PARENTS OF ADDICTS: WHAT’S WRONG WITH US
A mother is only as happy as her saddest child — Chinese Proverb
The brittle stress, the penetrating fatigue, the stunned loneliness and social isolation, and the impotency of our parental love has a name. Well before the opioid epidemic scorched New Hampshire and Maine and Massachusetts and the states beyond, Dr. Pauline Boss at Harvard identified and defined the theory of ambiguous loss to explain the confused and often invisible pain of loving a person who is physically alive but psychologically or spiritually lost to us, or of loving a person who is physically lost or missing but not officially dead. She explains that ambiguous loss is an unclear loss that defies closure. Originally, Dr. Boss’ work applied to immigrants separated from family abroad, and then to the caregivers of parents sliding into dementia, but her theory is a perfect-fit explanation for the parental experience of loving an addict.
Dr. Boss is very clear that “ambiguous loss is a relational disorder and not an individual pathology. With ambiguous loss, the problem comes from the outside context and not from your psyche.” Which means that our parental pain comes from circumstances, not from self. There might have been plenty wrong with us personally before a chronic disease consumed our child, but what was wrong with us did not cause our pain. We do not suffer because we are weak; we suffer because our child is ill.
HOW DOES AMBIGUOUS LOSS AFFECT US?
Dr. Boss goes on to explain that:
“ambiguous loss is the most stressful kind of loss. It defies resolution and creates long-term confusion about who is in or out of a …. family. With death, there is official certification of loss, and mourning rituals allow one to say goodbye. With ambiguous loss, none of these markers exist. The persisting ambiguity blocks cognition, coping, meaning-making and freezes the grief process.”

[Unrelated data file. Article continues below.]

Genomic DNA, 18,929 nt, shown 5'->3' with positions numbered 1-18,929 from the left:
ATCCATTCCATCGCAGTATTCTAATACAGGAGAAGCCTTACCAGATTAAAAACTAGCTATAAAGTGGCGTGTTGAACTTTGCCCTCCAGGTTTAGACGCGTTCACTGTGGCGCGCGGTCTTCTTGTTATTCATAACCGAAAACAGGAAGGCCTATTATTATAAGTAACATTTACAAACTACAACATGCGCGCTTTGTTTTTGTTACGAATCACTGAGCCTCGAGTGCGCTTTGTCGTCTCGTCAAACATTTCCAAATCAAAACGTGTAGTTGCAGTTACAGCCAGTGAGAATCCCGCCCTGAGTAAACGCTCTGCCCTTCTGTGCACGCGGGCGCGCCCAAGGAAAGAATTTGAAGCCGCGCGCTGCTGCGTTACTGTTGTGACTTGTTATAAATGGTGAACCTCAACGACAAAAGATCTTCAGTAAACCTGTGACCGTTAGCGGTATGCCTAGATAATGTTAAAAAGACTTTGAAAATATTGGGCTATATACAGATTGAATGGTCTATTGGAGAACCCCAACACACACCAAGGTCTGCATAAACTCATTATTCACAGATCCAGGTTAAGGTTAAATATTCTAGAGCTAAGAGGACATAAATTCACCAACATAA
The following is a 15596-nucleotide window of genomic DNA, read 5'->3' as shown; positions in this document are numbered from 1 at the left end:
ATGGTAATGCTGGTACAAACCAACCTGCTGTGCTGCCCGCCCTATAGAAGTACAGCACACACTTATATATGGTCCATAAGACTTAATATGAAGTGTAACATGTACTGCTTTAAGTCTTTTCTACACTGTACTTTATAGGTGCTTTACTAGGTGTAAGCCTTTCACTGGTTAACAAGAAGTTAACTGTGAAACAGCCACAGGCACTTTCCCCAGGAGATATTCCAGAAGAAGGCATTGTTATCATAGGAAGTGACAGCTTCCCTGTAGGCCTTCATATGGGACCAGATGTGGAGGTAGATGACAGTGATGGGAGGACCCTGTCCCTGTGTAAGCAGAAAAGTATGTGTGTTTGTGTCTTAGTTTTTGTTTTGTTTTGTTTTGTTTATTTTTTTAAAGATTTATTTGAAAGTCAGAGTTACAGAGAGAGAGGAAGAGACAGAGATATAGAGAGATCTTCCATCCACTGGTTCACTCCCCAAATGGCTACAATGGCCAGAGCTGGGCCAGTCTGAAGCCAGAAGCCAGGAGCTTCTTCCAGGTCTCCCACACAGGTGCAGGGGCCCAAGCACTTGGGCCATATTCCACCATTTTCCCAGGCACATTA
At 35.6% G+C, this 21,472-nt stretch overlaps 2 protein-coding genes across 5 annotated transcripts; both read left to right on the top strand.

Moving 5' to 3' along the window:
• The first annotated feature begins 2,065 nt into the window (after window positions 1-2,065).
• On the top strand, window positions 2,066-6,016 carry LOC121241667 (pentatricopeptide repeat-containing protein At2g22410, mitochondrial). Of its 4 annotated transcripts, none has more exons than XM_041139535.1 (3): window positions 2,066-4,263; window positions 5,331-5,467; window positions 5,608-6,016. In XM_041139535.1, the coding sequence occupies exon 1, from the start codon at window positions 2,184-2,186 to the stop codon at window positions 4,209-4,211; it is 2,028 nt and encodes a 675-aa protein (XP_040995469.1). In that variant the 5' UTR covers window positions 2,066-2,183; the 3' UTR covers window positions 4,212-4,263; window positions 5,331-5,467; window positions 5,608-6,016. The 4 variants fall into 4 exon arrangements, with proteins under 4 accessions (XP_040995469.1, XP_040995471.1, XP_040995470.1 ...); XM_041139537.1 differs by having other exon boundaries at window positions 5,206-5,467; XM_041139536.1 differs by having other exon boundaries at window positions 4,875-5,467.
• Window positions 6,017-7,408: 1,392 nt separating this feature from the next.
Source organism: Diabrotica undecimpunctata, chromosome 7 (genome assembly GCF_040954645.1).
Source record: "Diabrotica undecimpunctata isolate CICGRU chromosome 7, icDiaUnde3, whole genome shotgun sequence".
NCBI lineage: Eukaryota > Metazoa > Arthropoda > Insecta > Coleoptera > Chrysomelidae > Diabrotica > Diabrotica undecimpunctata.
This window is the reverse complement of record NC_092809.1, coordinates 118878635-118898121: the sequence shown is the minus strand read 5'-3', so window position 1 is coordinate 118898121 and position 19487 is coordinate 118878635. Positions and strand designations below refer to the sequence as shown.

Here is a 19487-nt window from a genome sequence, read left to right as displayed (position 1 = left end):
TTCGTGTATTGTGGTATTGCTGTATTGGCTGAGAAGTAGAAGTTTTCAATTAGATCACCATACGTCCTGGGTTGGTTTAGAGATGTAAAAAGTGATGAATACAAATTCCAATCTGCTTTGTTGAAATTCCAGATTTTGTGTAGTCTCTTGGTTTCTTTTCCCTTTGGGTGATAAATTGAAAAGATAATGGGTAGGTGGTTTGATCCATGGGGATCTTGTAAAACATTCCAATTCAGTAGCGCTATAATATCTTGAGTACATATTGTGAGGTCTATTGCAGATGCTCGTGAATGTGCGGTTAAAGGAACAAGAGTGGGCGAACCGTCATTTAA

The aching sadness we feel in the absence of the child we once knew is very, very real, but can, at times, feel like a shrieking self-centeredness and self-absorption. Giving the experience a name and classifying it as a theory studied at Harvard provides me with enough comfort and distance and language to better tell the truth: I experience ambiguous loss as all of the responsibility but none of the reward or privilege of parenting.
Ambiguous loss explains the cycle of desperate activity and advocacy — the full force of my mother-love — barreling down on a disease that threatens the very life and soul of my child, to utterly no consequence except the critical commentary of others and the toll of stress on my body, relationships, and ambitions.
The theory of ambiguous loss explains the soft melody of grief that now scores my life. My heart aches for something TO DO that will make a difference, but my heart aches even more over the loss of mutual relationship, growing friendship, and tender affection that I once enjoyed with my adult child. Ambiguous loss explains why my stability and wellness and ability to let go, to move forward with my life are now measured by how well I can pretend that my heart isn’t broken.
What is happening to us has a name. The soft melody that is the soundtrack to our broken hearts has a name. We’re not crazy and we are not weak. We are face to face with ambiguous loss.
Reprinted with permission from www.whenweloveanaddict.com. Copyright 2015 Kay Ryan